The queen of the erotic thriller returns with an offering that is neither erotic nor thrilling. Bipasha Basu has a very small patch to rule over in the MX Player series Dangerous. She is Neha, a detective with the London Police Service whose latest case involves her ex-husband. He has a grand name befitting his wealth – Aditya Dhanraj – and a new wife who is an embarrassment.
Diya (Sonali Raut) pushes drugs and cheats on Aditya (Karan Singh Grover). She has gone missing. A man with a hoarse voice says he has kidnapped Diya. A big ransom is demanded. Neha and her assistant (Nitin Arora), both blessed with excellent clothing and hair styling allowances, step in to investigate.
Aditya uses the moment to rekindle his affections for Neha, from whom he split for reasons as flimsy as the story. An unusually glam housekeeper stands by waiting to take her turn in the plot. The cast list is so small that the kidnapper turns out to be somebody we have already met. As Neha hares around with Aditya in tow trying to rescue Diya, the movie struggles for meaning and relevance.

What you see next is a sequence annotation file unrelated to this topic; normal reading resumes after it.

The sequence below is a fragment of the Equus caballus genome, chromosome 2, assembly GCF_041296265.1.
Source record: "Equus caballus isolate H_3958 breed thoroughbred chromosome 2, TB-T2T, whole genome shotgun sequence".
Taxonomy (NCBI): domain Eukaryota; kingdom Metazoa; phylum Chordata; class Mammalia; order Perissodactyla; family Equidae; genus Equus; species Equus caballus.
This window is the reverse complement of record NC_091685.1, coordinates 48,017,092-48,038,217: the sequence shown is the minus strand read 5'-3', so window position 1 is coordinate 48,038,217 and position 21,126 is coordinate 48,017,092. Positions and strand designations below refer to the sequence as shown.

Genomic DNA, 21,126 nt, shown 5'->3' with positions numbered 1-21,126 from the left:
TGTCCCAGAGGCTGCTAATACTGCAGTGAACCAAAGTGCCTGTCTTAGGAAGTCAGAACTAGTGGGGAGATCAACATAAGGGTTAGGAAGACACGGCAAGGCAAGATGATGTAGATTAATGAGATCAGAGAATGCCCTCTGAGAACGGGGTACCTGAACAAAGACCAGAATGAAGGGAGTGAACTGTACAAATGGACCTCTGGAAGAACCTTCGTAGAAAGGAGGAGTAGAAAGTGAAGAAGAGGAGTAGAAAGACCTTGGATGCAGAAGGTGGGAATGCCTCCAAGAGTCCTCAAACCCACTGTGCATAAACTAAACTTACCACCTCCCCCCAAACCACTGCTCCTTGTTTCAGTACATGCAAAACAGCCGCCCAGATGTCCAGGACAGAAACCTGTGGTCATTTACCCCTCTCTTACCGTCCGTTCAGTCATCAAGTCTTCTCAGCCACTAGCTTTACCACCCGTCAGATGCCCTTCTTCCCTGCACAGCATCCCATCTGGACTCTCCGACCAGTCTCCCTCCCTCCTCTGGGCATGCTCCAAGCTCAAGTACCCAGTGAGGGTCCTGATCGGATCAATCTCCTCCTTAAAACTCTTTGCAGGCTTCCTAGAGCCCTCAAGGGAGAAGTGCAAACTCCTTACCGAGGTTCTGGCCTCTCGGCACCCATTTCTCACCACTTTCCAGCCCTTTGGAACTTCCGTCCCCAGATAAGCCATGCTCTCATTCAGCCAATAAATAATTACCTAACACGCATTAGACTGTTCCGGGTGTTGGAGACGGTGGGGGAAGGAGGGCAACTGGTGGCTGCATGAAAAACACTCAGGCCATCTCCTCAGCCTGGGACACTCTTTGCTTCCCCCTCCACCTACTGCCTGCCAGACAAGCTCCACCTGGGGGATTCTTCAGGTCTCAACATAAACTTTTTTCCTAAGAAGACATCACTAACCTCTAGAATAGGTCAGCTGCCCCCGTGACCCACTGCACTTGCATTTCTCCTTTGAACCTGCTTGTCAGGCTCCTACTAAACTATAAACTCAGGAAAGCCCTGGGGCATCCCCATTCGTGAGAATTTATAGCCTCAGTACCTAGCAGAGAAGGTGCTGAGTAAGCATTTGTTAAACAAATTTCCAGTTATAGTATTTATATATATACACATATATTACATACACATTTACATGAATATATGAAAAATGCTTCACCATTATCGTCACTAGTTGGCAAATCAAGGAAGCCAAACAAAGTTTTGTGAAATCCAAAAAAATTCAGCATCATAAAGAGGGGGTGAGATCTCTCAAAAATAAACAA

Vikram Bhatt’s barebones screenplay, directed by Bhushan Patel, devotes more time to explaining what an ankle bracelet is than fleshing out the story. The dialogue, half of it in English, appears to have been written on the fly. Let’s play as if in a Hindi film and not try any English film stunts, the kidnapper tells Aditya. The kidnapper’s lover, dressed in a dominatrix costume, obligingly hits the sheets for the customary fully clothed lovemaking montage. You are my Greek god, she pants. So do we make love in Greek, he replies.
Dangerous was meant to be a movie, but has instead been split into a web series comprising seven episodes clocking barely 20 minutes each. Was the idea to force a second season? On the strength of whatever is on the screen in the first round, the makers will have to work very, very to come up with a credible follow-up. The pairing of real-life couple Bipasha Basu and Karan Singh Grover might have been one of the reasons to make Dangerous, but their inability to summon up frisson is as glaringly obvious as the identity of the real culprit.